As shown in Fig. 2, the front end of the revolving drum H has an inward-extending partial wall or flange 23 whose rolled or beaded edge 24 defines its opening corresponding to the door l9, and the front wall portion 22a has an axially extending flange 25, formed by an angle bar welded on. The door I9 is shown dished inward to a depth suficient to bring its inner surface flush with that of the drum wall 23, and is marginally flanged to seat externally against the wall portion 22a. As shown in Fig. l, the door I9 is hinged to the front wall portion 22a at 26, to swing and open outward horizontally, about a vertical axis, and is provided with a pivoted securing-latch 21 that coacts with a catch 28 on the front wall portion 22a. In the center of the door I9 may be mounted a thermometer or temperature indicator 29, exposed and responsive to the temperature in the interior of the drum II, to show the temperature condition in the midst of the goods in the drum.

For circulating or passing air through the treating chamber ID and the goods in the revolving drum N, there is.a rotary blower or fan 30 directly below the chamber I8, mounted on the frame structure |5.. The axial intake conduit 3| of this fan 30 extends forward and upward in the form of a 90 elbow, and is connected through the lower wall of the chamber l0. In the bottom of the chamber I0, accommodated in a depression 32 of its lower wall, there is a lint filter 33 (of any suitable or usual air-filtering fabric) resting on attached marginal supporting strips 34 and readily removable through a separate door opening in the front wall 20. This door opening has a door or cover 35 hinged to the front wall 20 at 38, and provided with a handle and securing catch 3T, for normally holding it closed. The air-delivery conduit 38 of the fan 30 extends to one side (to the left) beneath the chamber III and upward ona slope beneath the latter to and beyond the vertical plane of the left hand chamber wall, where it changes or connects into an enlarged, flat. rectangular air trunk 40, which extends upward beside the chamber l and back (to the right) horizontally over this chamber, where it bends and opens downward at 4| through the top of the chamber by way of a slotlike opening which is substantially co-extensive in length with said chamber.

The solvent-laden air drawn by the fan 30 from the chamber In and delivered through the conduit 38, 4|) is chilled by means of a (sectional) condenser 42 mounted or interposed in this conduit in its upright trunk portion 40, just above the lateral connection of the conduit 38 thereinto, thus condensing the solvent vapor in the air to liquid. A sump 43 for collecting the condensed solvent drip from the condenser 42 may be provided in the closed lower end of the trunk 40, below the lateral connection of the conduit 38 thereinto, with a valved draw-oil connection 44. As shown in Fig. 2, the condensate draw-ofl pipe 44 has a depression 44a. which forms a liquid seal to prevent the entrance of air when the valve is open during operation of the machine. To increase the vapor tension or partial pressure of the solvent and the recovery thereof from the goods, provision is made for heating the aircirculated by the fan 30 through the conduit 38, 40, by means of a (sectional) heater 45 mounted or interposed in the conduit 40 close to its downward connection 4| into the chamber I0, between the latter and the condenser 42.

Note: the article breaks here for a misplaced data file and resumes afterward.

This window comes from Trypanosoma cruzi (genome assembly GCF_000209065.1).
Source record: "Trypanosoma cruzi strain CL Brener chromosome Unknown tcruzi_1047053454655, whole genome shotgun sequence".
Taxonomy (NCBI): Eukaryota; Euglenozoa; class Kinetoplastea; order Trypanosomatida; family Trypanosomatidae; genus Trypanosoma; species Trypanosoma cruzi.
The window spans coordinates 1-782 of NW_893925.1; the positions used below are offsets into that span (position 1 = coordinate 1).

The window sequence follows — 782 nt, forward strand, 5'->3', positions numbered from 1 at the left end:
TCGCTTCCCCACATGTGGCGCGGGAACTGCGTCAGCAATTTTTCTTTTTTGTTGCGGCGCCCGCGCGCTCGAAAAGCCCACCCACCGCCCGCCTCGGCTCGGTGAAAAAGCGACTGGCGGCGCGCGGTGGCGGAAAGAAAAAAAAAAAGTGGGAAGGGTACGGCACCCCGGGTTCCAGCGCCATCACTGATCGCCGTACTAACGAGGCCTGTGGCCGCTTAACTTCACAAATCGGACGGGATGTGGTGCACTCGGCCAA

As shown in Fig. 1, the conduit or trunk 40 has an air-intake opening 50 formed in its elbow or bend 4| just above the chamber In, which is controlled by a swinging damper pivoted at 52. In advance of the condensate sump 43, the conduit 38 is provided with a vent branch or connection 53 extending downward and rearward and opening out through the rear wall of the casing 2| at 54. As here shown, controlling butterfly dampers 55 and 56 are provided in the conduits 38 and 53.

For driving the .fan 30 and the drum N, there is shown an (electric) motor 50 mounted on the pedestal 5 directly to the rear of the fan, and having one end of its shaft 8| directly connected to the fan rotor (not shown). The other end of the motor shaft 8| is shown connected to the drum shaft l2 through a belt connection 62, a speed reducer 53, and a belt connection 84.

As shown in Figs. 1 and 2, the condenser 42 and the heater 45 may be of fluid-heat-exchange type, each comprising two serially connected sections or units A, B. Each unit A, B comprises a serpentine tube of serially connected lengths 58 extending back and forth through a large number of rectangular metal fin plates 61. For a drum l of 36 in. diameter that is 24 in. deep in the axial direction and revolves at about 30 to 40 R. P. M., each heat exchange unit may consist of copper tubing of in. external diameter bent into a serpentine of eight 21 in. lengths, and the fin plates 61 may be 4 in. by 5 in. and so spaced that there are nine of them per in. of the tube lengths 56. The units A, B are arranged completely across the air trunk or conduit 40, to force the air to pass through them. In practice, the condenser 42 and the heater 45 may be just alike, with a total of 10.4 sq. ft. of tube surface each, and 106.8 sq. ft. of fin surface.